Are Non-Compliant Wage Statements Putting Your Company At Risk?

In defending numerous wage and hour class action lawsuits, one thing is constant. Such lawsuits nearly always include allegations that the employer failed to provide employees with wage statements (aka check stubs) that comply with Labor Code section 226, which specifies nine items of information that must be stated on each wage statement. Such allegations take one or both of the following forms: (1)allegations that the employer did not pay employees for all hours worked and, therefore, failed to comply with the requirement of Labor Code section 226(a)(2) that wage statements show all hours worked and/or (2)allegations that the employer's wage statements fail to comply with the requirements of Labor Code section 226(a) in some other respect, such as failing to include the full name and address of the legal entity that is the employer as required by Labor Code section 226(a)(8).  

It is not hard to understand why plaintiff attorneys pursue claims for allegedly non-compliant wage statements — the awards of penalties and attorney's fees can be very substantial.  Labor Code section 226(e) states that an employee "suffering injury as a result of a knowing and intentional failure by an employer" to comply with Labor Code section 226(a) is entitled tor recover the greater of his or her actual damages or $50.00 for the initial pay period in which a violation takes place and $100 "per employee for each violation in a subsequent pay period" up to $4,000.00 per employee. In a class action involving 100 employees, those penalties could total $400,000.00.  In a class action involving 500 employees, those penalties could total $2 Million. Plaintiff attorneys typically also seek additional penalties under the Labor Code Private Attorneys General Act of 2004, which provides for penalties of $100.00 "for each aggrieved employee per pay period for the initial violation" and $200.00 "for each aggrieved employee per pay period for each subsequent violation." Again, in a class action, such penalties can add up quickly.  To add insult to injury, in class action cases, courts routinely approve attorney's fees awards to the plaintiff(s)'s attorneys in excess of $1 Million.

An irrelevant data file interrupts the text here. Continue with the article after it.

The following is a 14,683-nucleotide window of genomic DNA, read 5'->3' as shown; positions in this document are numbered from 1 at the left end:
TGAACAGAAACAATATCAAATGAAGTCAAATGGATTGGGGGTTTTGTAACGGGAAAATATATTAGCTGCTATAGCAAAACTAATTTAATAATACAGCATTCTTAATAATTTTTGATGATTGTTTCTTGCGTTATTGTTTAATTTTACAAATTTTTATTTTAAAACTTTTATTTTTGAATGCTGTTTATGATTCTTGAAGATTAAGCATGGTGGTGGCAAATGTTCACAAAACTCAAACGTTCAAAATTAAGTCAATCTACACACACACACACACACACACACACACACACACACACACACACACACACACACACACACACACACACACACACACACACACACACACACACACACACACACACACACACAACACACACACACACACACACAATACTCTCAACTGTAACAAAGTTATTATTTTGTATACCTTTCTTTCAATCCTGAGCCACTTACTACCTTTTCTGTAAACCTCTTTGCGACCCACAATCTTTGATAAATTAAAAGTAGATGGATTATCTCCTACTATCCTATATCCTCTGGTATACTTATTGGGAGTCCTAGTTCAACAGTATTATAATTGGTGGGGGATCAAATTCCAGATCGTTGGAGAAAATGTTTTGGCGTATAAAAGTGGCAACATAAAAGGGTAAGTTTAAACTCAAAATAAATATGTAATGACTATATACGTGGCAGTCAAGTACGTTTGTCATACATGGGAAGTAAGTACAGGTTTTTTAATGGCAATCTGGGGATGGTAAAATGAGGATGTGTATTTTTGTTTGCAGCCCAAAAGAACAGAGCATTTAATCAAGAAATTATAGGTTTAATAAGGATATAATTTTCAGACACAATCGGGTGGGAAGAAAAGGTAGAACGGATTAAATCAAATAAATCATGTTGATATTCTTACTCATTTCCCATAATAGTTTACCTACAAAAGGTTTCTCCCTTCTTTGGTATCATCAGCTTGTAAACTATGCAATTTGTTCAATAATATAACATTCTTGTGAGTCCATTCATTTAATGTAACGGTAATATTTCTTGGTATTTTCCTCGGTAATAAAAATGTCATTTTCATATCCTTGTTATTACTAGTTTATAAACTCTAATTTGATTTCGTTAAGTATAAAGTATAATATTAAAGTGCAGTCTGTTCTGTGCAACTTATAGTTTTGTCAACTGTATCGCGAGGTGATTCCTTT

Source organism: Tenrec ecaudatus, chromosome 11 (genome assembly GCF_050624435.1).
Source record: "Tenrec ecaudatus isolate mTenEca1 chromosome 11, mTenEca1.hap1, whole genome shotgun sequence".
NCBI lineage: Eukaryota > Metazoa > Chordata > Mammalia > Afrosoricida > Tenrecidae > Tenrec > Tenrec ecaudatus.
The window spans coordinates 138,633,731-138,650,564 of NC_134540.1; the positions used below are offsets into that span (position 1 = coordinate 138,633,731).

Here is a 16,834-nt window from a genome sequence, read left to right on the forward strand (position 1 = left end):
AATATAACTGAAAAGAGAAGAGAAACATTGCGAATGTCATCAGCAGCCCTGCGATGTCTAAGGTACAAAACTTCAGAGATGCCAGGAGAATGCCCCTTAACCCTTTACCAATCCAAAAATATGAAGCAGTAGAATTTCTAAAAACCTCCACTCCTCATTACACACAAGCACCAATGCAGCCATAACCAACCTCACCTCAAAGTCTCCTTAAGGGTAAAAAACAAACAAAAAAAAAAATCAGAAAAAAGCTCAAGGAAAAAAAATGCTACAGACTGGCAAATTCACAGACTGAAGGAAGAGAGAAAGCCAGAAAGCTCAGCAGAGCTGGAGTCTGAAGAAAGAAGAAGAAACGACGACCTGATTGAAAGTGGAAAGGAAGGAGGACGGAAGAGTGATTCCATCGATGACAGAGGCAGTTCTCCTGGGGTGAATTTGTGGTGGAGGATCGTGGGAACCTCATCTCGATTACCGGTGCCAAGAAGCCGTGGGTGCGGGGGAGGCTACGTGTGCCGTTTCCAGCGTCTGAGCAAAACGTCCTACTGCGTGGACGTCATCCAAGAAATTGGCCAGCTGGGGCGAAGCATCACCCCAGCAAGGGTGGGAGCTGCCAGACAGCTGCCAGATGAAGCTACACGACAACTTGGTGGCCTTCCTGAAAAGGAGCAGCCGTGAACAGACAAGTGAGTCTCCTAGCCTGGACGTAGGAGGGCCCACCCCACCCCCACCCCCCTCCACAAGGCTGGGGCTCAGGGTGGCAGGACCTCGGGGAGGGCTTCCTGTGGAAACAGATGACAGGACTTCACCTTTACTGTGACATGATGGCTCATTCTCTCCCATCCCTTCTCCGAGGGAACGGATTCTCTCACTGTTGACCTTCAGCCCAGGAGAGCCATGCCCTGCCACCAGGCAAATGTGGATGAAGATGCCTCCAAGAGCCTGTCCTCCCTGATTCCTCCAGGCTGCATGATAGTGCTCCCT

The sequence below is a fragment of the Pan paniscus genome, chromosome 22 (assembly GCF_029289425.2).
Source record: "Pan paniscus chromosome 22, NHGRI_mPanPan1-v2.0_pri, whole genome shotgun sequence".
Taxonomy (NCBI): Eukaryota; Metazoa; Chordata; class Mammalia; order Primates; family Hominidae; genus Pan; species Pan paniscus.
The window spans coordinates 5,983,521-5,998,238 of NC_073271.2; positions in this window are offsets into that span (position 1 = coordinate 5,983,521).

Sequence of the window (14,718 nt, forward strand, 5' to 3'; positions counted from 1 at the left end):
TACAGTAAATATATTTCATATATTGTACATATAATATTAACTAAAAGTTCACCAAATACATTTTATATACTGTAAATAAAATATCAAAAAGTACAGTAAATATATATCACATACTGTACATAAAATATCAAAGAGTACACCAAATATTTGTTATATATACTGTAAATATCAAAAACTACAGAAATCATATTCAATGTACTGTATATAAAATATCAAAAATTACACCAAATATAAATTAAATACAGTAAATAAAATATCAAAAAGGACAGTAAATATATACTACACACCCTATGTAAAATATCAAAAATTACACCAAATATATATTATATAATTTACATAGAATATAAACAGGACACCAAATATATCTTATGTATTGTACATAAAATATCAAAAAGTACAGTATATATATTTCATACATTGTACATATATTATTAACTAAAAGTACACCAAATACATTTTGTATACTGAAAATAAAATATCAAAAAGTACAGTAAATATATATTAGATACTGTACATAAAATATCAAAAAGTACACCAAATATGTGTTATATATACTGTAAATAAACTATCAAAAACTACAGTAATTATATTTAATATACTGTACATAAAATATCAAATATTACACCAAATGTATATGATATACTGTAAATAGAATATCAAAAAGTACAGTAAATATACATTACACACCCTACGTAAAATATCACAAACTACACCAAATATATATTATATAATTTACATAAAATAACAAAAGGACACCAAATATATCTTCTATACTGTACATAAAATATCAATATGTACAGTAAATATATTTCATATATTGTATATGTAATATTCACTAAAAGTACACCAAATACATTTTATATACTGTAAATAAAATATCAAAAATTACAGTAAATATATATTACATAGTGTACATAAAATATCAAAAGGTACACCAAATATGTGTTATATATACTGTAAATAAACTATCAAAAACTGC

The good news is the risk of being subjected to such awards of penalties and attorney's fees on account of non-compliant wage statements is generally easily avoided. We recommend that employers consult competent employment counsel and take the appropriate steps to make certain that their employees are paid for all hours worked and that the wage statements issued to their employees comply with the requirements of Labor Code section 226.

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